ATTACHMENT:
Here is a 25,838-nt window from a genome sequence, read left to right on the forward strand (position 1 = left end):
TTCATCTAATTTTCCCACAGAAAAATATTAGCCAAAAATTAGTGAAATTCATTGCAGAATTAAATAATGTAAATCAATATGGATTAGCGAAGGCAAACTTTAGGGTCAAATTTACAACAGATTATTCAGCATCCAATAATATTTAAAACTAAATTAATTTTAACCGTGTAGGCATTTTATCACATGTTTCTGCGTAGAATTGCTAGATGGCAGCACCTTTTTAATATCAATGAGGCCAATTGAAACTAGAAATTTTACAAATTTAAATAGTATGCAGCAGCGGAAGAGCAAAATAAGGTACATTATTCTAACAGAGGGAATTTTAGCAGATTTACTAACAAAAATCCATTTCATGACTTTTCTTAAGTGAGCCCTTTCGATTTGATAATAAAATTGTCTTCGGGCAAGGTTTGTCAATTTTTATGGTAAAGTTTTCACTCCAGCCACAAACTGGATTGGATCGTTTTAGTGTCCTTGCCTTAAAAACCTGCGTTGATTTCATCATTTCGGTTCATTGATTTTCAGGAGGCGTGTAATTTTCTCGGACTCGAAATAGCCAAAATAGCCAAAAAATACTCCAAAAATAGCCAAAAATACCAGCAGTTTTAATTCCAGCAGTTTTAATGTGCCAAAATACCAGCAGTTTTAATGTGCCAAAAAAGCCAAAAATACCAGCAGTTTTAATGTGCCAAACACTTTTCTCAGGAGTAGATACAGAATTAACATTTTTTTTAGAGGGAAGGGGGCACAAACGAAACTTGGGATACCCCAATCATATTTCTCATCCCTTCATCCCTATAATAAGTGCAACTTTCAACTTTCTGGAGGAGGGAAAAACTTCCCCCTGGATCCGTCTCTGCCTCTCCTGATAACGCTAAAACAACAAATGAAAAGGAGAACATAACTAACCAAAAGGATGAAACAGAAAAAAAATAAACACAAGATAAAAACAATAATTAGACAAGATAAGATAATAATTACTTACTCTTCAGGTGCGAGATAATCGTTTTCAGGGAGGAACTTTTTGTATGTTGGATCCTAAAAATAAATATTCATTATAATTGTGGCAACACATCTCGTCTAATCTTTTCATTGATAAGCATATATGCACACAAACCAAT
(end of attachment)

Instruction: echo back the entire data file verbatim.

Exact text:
Here is a 25,838-nt window from a genome sequence, read left to right on the forward strand (position 1 = left end):
TTCATCTAATTTTCCCACAGAAAAATATTAGCCAAAAATTAGTGAAATTCATTGCAGAATTAAATAATGTAAATCAATATGGATTAGCGAAGGCAAACTTTAGGGTCAAATTTACAACAGATTATTCAGCATCCAATAATATTTAAAACTAAATTAATTTTAACCGTGTAGGCATTTTATCACATGTTTCTGCGTAGAATTGCTAGATGGCAGCACCTTTTTAATATCAATGAGGCCAATTGAAACTAGAAATTTTACAAATTTAAATAGTATGCAGCAGCGGAAGAGCAAAATAAGGTACATTATTCTAACAGAGGGAATTTTAGCAGATTTACTAACAAAAATCCATTTCATGACTTTTCTTAAGTGAGCCCTTTCGATTTGATAATAAAATTGTCTTCGGGCAAGGTTTGTCAATTTTTATGGTAAAGTTTTCACTCCAGCCACAAACTGGATTGGATCGTTTTAGTGTCCTTGCCTTAAAAACCTGCGTTGATTTCATCATTTCGGTTCATTGATTTTCAGGAGGCGTGTAATTTTCTCGGACTCGAAATAGCCAAAATAGCCAAAAAATACTCCAAAAATAGCCAAAAATACCAGCAGTTTTAATTCCAGCAGTTTTAATGTGCCAAAATACCAGCAGTTTTAATGTGCCAAAAAAGCCAAAAATACCAGCAGTTTTAATGTGCCAAACACTTTTCTCAGGAGTAGATACAGAATTAACATTTTTTTTAGAGGGAAGGGGGCACAAACGAAACTTGGGATACCCCAATCATATTTCTCATCCCTTCATCCCTATAATAAGTGCAACTTTCAACTTTCTGGAGGAGGGAAAAACTTCCCCCTGGATCCGTCTCTGCCTCTCCTGATAACGCTAAAACAACAAATGAAAAGGAGAACATAACTAACCAAAAGGATGAAACAGAAAAAAAATAAACACAAGATAAAAACAATAATTAGACAAGATAAGATAATAATTACTTACTCTTCAGGTGCGAGATAATCGTTTTCAGGGAGGAACTTTTTGTATGTTGGATCCTAAAAATAAATATTCATTATAATTGTGGCAACACATCTCGTCTAATCTTTTCATTGATAAGCATATATGCACACAAACCAAT